Nation & World

Court rejects claims by family members of U.S. drone strike victims

A federal court has rejected the claims of family members of Anwar al-Aulaqi and his teenage son, who were both slain by U.S. drone strikes.

In a 41-page opinion Friday, U.S. District Judge Rosemary Collyer offered some critical words for the Obama administration’s handling of the case while still concluding the relatives couldn’t pursue damage remedies from administration officials.

“(Officials) must be trusted and expected to act in accordance with the U.S. Constitution when they intentionally target a U.S. citizen abroad at the direction of the President and with the concurrence of Congress,” Collyer wrote. “They cannot be held personally responsible in monetary damages for conducting war.”

Collyer did reject the Obama administration’s aggressive argument that courts shouldn’t even consider the lawsuit, noting that “the Bill of Rights was passed to protect individuals from an over-reaching government, and this Court cannot refuse to provide an independent legal analysis.”

Nonetheless, Collyer concluded “no available remedy under U.S. law” existed for the grieving loved ones.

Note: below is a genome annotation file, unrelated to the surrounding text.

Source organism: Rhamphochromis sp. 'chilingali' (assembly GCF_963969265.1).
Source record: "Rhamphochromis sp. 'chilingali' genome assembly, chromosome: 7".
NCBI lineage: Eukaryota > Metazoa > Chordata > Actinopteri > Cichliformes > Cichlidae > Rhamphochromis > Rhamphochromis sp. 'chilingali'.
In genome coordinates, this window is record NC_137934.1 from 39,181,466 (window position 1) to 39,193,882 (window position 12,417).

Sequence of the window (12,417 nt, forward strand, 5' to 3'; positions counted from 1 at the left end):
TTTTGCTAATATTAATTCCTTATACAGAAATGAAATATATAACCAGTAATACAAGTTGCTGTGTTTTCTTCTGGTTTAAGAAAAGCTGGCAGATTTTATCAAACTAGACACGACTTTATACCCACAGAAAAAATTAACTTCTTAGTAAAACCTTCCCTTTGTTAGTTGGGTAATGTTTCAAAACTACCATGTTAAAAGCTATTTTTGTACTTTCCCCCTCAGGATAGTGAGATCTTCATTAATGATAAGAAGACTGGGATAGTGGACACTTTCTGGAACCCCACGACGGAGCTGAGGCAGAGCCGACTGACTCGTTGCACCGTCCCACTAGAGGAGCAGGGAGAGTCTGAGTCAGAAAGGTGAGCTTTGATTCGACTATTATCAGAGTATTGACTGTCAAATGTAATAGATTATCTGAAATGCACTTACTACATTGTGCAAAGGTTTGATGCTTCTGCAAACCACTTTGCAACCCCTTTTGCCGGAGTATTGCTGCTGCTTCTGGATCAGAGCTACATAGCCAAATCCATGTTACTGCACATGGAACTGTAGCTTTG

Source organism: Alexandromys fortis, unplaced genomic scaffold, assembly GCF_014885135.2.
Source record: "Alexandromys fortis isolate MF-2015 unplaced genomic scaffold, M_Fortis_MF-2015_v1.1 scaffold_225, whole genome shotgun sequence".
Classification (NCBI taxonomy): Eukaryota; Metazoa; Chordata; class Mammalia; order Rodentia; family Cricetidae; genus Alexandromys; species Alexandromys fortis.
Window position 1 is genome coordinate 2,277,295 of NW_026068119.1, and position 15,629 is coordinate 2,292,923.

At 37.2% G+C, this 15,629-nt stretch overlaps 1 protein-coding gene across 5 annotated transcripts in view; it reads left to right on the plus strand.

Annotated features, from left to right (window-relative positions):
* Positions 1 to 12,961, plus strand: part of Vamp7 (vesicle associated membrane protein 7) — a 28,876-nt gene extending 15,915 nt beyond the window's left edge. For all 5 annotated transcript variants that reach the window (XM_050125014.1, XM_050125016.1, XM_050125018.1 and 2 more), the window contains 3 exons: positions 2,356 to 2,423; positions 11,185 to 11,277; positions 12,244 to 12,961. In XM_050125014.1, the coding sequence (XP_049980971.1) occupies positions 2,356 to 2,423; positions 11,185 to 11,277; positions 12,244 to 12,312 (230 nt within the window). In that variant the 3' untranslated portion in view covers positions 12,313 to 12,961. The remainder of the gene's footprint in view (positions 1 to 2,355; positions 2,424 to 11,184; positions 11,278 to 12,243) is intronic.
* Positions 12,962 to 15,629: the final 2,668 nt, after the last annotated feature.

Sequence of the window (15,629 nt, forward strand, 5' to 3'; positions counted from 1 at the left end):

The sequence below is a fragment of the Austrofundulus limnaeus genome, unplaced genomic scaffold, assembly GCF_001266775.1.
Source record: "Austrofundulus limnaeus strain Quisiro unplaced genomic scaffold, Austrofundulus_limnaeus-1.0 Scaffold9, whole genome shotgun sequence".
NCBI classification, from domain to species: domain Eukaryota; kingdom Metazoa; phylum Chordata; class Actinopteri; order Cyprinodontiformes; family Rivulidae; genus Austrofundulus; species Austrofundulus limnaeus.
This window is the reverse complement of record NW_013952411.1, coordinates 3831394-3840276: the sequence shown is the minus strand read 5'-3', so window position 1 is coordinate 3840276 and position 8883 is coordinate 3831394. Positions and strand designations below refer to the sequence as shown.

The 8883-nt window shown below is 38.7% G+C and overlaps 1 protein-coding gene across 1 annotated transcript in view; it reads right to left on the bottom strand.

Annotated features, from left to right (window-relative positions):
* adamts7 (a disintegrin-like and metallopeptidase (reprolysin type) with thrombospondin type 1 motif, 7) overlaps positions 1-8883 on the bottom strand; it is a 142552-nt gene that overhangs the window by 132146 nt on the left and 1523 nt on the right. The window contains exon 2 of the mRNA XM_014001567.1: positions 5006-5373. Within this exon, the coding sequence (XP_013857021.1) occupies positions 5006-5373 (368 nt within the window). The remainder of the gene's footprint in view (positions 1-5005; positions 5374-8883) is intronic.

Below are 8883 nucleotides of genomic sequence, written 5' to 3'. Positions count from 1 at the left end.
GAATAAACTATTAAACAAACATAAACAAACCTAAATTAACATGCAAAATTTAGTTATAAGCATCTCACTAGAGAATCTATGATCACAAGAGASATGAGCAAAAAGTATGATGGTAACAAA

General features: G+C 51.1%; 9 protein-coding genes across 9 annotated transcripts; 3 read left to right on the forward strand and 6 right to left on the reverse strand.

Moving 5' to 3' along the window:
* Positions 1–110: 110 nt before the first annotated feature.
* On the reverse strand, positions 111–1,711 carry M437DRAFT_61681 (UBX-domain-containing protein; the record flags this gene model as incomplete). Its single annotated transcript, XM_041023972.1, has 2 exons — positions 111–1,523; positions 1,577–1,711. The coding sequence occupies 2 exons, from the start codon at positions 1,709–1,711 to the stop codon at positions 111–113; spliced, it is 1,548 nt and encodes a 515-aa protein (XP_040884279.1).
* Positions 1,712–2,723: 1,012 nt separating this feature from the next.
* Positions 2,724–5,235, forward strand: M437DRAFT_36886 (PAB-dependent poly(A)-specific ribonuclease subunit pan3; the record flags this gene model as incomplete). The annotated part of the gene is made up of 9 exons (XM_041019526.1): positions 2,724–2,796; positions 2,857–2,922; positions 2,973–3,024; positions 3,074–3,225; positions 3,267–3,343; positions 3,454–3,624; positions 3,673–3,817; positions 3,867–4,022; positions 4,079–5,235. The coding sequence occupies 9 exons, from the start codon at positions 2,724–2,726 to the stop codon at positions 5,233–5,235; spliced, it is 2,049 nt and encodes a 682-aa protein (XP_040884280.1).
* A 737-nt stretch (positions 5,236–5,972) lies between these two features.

Anwar Al-Aulaqi, whose name is sometimes seen as Anwar al-Awlaki, was a leader of al-Qa’ida in the Arabian Peninsula, and killed with a drone strike in Yemen on Sept. 30, 2011. The missile also killed Samir Khan, who was riding in the same vehicle. Both men were U.S. citizens. Two weeks later, on Oct. 14, 2014, the United States killed more men in Yemen with a drone missile. While this second drone targeted someone else, it killed was Abdulrahman Al-Aulaqi, Anwar Al-Aulaqi’s teenage son.

They were Americans. As Collyer summed up:

Anwar Al-Aulaqi, was born in 1971 in New Mexico. He moved to Yemen with his parents in 1978, but later returned to attend Colorado State University. He obtained a Master’s Degree from San Diego State University and enrolled in a Ph.D. program at George Washington University, which he attended through December 2001. He married in the United States and had three children while he was living here, including Abdulrahman, who was born in Denver, Colorado, on August 26, 1995. Anwar Al-Aulaqi and his family left the United States in 2002 or 2003 and eventually moved to Yemen.